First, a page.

Honest spf issue in SNS

Hi!
Hope everyone had a good weekend. I just wanted to share/ know how people think about the Honest Company's spf issue going on right now. I am pretty sure not everyone gets the same burning effect on their skin.. what do you think about it? I assume you could either be working in cosmetic industry or want to be in this industry.. Any thoughts?

Comments

  • BobzchemistBobzchemist Member, PCF student
    Have you read the Forbes article?
    Robert Zonis, Sr. Formulation Chemist, Beaumont Products "All opinions and comments expressed are my own, have no relation to Beaumont Products, are fully copyrighted, and may not be used without written permission."
  • PerryPerry Administrator, Professional Chemist
    edited August 2015
    I think the Honest Company is a fear based marketer who, ironically, is producing less safe products due to artificial restrictions they put on their formulators.

    Consumers should stick to standard cosmetics and OTC products and stay away from any company that claims or implies their products are more safe.  They are lying.

    For the curious, here is the Forbes article.
  • BobzchemistBobzchemist Member, PCF student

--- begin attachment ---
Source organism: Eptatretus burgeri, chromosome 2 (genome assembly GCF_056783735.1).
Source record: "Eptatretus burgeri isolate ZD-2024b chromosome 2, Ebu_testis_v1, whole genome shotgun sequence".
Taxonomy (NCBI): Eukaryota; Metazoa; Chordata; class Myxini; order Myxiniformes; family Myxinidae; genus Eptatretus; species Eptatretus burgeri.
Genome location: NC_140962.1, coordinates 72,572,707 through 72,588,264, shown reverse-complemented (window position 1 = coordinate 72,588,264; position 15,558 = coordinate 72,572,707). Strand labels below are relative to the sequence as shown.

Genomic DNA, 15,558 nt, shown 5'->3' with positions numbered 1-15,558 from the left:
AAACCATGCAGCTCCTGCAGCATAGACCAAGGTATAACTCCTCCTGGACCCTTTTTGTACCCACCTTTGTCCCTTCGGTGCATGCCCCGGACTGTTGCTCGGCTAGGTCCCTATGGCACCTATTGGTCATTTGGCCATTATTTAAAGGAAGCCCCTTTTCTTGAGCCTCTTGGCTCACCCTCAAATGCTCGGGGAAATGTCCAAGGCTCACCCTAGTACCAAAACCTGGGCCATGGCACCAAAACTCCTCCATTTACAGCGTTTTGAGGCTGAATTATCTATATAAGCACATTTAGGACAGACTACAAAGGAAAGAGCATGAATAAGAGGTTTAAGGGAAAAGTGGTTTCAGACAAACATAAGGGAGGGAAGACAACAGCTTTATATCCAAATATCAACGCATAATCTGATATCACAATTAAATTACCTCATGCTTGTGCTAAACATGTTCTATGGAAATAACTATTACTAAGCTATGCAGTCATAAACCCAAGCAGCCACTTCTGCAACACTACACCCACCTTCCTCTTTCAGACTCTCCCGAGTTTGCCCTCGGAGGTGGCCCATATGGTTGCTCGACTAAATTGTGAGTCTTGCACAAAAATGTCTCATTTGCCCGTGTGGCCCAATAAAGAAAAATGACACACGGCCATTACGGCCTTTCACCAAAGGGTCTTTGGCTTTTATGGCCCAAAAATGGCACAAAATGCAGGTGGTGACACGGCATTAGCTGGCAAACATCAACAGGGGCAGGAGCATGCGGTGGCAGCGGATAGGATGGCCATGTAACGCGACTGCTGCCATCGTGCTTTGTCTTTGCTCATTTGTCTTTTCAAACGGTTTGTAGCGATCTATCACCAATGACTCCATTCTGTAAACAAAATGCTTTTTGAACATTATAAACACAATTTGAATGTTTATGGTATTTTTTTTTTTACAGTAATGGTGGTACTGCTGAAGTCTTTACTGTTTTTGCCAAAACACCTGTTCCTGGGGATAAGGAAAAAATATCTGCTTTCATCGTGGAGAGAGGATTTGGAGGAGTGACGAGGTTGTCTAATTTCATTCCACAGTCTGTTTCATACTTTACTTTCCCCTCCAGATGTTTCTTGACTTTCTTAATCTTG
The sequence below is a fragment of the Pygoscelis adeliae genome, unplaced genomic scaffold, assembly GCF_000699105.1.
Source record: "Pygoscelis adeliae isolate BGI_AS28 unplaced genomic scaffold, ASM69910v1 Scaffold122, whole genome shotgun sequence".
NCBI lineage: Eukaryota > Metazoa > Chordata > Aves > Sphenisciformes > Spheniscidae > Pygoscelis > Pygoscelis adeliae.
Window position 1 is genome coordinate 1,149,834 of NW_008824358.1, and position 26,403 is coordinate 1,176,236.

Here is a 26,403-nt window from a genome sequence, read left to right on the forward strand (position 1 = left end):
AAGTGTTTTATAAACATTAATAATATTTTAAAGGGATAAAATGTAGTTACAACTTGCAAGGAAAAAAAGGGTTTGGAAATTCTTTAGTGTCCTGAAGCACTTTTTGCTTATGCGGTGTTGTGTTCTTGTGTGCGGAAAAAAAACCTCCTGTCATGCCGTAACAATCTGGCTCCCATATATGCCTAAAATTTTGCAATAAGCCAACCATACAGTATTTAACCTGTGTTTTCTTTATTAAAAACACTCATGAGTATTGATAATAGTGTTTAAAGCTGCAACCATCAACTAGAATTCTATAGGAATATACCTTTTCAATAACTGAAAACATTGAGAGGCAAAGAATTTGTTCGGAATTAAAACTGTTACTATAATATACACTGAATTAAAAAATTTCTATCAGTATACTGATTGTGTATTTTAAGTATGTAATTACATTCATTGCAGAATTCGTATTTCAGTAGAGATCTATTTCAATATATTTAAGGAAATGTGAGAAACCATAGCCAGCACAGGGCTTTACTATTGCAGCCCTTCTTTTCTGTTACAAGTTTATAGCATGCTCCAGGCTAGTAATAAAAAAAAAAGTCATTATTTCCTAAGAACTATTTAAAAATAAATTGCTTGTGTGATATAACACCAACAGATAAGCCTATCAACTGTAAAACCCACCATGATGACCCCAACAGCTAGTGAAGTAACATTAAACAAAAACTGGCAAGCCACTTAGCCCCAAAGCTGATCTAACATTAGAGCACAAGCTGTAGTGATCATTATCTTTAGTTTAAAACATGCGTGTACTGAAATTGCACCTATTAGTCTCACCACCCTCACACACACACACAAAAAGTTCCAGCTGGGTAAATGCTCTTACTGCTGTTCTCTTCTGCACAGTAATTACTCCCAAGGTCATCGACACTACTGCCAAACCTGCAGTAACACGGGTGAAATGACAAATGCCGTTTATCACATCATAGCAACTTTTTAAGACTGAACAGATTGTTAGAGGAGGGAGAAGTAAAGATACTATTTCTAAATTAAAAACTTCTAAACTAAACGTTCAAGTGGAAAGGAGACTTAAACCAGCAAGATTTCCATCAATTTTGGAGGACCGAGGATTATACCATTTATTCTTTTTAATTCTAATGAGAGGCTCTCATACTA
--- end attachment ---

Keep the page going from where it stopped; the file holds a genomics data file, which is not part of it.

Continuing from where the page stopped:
This is a real cautionary tale for formulators and marketers alike. In their desire to make a really safe, "natural" sunscreen, they shot themselves in the foot.

    There's another Forbes article here: Here's how ineffective sunscreens get by the FDA

    Unlike the Forbes articles, I know exactly what went wrong, and why.

    Initially, the Forbes article tells me that they had made an anhydrous ointment that had 20% non-nano sized zinc oxide, beeswax, and maybe petrolatum. There were many complaints about the heavy, greasy character, and the whiteness on skin. So, they decided to reformulate.

    First, from what I can tell, there were four marketing restrictions placed on the reformulation of this product: 
    1) Use natural ingredients where possible, organic is better than not.
    2) Use non-nano sized zinc oxide as the only sunscreen ingredient.
    3) Do not use any emulsifiers.
    4) Make it feel nice/non-greasy on skin

    Due to these restrictions, the formulators chose to continue make an anhydrous ointment, which was their first mistake. I'll explain why in a later post.
    Robert Zonis, Sr. Formulation Chemist, Beaumont Products "All opinions and comments expressed are my own, have no relation to Beaumont Products, are fully copyrighted, and may not be used without written permission."
  • BobzchemistBobzchemist Member, PCF student
    Continued...

    Now, the next thing to talk about is how the FDA requires sunscreens to be tested. It's very important that all sunscreens are subjected to exactly the same conditions, so the FDA is very precise about how the sunscreens are applied. 

    If I recall correctly, a 1" square piece of hairless skin is marked off, and then the lab tech carefully uses a micro-dispenser to deposit 100 tiny droplets, spaced evenly across the square inch. Then, a trained technician carefully spreads those micro-drops into an even layer on the skin. No "rubbing-in" is permitted. This permits an even film on the skin, and is as close to a consistent procedure that works for every sunscreen as you can get. But...the film created is much thicker than any consumer would ever apply.